Q. The air is moving, but why isn’t the air cool?
A. There may be a few reasons. Your Freon or Puron may be low. It can be easily checked and fixed. There may be no power to the condenser. Breakers or fuses may be off. The thermostat is not turned to the cool setting. If so, the air conditioner will not work even though the blower will run. The thermostat setting is set as high or higher than the room temperature. If the room temperature is set at 68 and the thermostat is set at 70, the A/C unit stops cooling. The unit is iced up and air cannot flow through it. A clogged air filter or low coolant can cause this problem.
Q. It appears that my A/C unit is iced up.
A. This may be because you have dirty filters. Filters should be replaced or cleaned every month. Or the filter was removed or not installed properly. The system is low on coolant.
Q. My A/C unit is leaking.
A. Often your A/C will leak because of a clogged condensation drain. The condensation drain needs to be cleared. Sometimes this problem occurs when your unit becomes iced up, then thaws. If you are not sure of what you are doing, do not attempt to fix the problem yourself. High voltage and other dangers are present. Call All Temp for professional repair. We will not be responsible for accidents that may occur to do-it-yourself repairs.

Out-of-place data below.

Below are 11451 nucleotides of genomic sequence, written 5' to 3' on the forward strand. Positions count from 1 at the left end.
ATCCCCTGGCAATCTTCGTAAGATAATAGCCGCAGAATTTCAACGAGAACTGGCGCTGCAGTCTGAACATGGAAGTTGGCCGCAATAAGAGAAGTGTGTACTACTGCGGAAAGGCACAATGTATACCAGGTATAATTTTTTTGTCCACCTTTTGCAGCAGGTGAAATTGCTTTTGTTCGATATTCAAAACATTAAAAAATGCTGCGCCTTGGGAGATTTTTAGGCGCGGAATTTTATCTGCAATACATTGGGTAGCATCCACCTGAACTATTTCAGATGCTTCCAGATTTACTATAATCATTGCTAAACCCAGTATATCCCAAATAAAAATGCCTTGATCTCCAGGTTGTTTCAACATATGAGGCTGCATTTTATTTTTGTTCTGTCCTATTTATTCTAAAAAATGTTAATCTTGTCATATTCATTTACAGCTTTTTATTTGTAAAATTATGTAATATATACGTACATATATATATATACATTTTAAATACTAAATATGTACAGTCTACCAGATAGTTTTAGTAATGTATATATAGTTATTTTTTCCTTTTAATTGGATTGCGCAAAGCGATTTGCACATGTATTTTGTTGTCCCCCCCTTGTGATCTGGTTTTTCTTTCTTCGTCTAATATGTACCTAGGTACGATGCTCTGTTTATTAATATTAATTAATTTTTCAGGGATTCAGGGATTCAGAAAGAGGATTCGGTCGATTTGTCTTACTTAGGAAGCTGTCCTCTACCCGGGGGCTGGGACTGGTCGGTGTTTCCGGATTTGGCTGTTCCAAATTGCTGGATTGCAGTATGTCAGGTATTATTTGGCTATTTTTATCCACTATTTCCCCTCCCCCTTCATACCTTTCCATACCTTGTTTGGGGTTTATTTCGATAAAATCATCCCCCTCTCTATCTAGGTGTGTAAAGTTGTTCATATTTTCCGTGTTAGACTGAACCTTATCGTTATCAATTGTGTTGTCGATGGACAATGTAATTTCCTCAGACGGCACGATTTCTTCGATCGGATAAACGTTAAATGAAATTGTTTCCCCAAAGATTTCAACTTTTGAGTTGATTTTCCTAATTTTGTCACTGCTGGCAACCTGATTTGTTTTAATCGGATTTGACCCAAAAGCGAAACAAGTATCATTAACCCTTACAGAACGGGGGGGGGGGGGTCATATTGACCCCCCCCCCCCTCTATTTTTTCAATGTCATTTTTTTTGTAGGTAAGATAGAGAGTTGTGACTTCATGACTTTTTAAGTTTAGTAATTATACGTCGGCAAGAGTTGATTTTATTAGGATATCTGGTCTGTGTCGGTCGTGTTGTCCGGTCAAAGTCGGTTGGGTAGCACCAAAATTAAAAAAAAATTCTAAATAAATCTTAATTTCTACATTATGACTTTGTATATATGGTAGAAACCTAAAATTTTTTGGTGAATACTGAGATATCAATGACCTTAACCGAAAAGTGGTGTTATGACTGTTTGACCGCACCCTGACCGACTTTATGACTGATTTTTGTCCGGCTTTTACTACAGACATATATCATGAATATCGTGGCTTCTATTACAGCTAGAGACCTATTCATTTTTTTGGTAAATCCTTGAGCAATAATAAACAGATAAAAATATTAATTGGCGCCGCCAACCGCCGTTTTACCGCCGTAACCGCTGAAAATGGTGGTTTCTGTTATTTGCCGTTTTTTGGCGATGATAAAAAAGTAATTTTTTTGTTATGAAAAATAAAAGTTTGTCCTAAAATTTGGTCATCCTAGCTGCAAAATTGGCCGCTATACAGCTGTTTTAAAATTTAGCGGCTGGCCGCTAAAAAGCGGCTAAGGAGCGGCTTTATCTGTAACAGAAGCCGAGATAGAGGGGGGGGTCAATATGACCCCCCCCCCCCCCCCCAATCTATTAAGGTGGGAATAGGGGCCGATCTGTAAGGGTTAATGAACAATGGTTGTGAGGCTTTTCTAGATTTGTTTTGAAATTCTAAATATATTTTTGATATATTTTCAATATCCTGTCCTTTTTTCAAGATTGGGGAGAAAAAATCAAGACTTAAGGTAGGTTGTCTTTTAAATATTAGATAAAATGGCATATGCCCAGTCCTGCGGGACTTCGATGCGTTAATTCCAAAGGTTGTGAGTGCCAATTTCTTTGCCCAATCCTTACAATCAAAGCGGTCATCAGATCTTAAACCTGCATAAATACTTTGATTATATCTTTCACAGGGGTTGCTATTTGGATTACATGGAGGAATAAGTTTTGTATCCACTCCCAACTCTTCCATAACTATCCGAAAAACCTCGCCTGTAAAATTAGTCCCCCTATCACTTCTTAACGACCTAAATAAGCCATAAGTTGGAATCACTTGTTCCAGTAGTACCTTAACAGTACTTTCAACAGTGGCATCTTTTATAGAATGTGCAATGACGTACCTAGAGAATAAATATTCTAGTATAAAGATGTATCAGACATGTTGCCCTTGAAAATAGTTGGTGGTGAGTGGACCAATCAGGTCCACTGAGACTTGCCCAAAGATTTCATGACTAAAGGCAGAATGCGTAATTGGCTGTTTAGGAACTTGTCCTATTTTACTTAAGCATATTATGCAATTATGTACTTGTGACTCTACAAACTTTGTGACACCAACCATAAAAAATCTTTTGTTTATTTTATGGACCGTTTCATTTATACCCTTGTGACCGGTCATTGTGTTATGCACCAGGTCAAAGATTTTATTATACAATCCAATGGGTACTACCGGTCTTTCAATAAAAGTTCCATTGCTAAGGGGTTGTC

Q. How do I know what size A/C unit I need?
A. It depends. Homes with poor insulation or many windows may require a higher capacity A/C system. New homes that are tight and well insulated may need less. Of course, many other factors may require a professional All Temp EEE check (Energy Efficiency Evaluation).
Q. Suddenly the heat is not working.
A. Some common symptoms exhibited by the furnace may actually be due to a faulty thermostat. Thermostat problems can show up as a furnace that produces no heat, wild temperature swings or cycling on and off too often. Make sure the thermostat isn’t set too low, so it’s not calling for heat. Other problems may be: Circuit breaker or fuse controlling the furnace is tripped or blown. Natural gas or propane control valve is closed. Pilot light is out. Re-light. In all cases, if you cannot solve the problem, call an All Temp heating professional.
Q. The air coming from our vents is not warm.
A. The problem may be a dirty furnace air filter. Replace. Or gas burners may be dirty or need adjustment. Or your thermostat may be set too low so it is not triggering warmer air. Or your thermostat may be malfunctioning. Usually it is a simple solution. If you cannot rectify the situation, call 1-800-All-Temp.
Q. The pilot light is out, or goes out frequently.
A. Here’s what you should know: The burner in your gas furnace is ignited by electronic ignition as found in most modern furnaces or with a pilot flame common in older style furnaces. The gas furnace standing pilot (flame is lit all the time) is often referred to as a pilot light, but regardless what you call it, its main purpose is to serve as a small ignition flame for the gas burner. When this small flame fails to operate properly or goes out, it’s one of the most common reasons a gas furnace will fail to operate. Try re-lighting, but make sure you know what you are doing. The most common causes for the pilot light to go out are: a strong draft…dirty orifice…dirt in the gas tube. The thermocouple may also be faulty and is shutting off the gas supply. Turn to the professionals ate All Temp if you cannot fix the problem.
Q. How do I get my heating system ready for winter?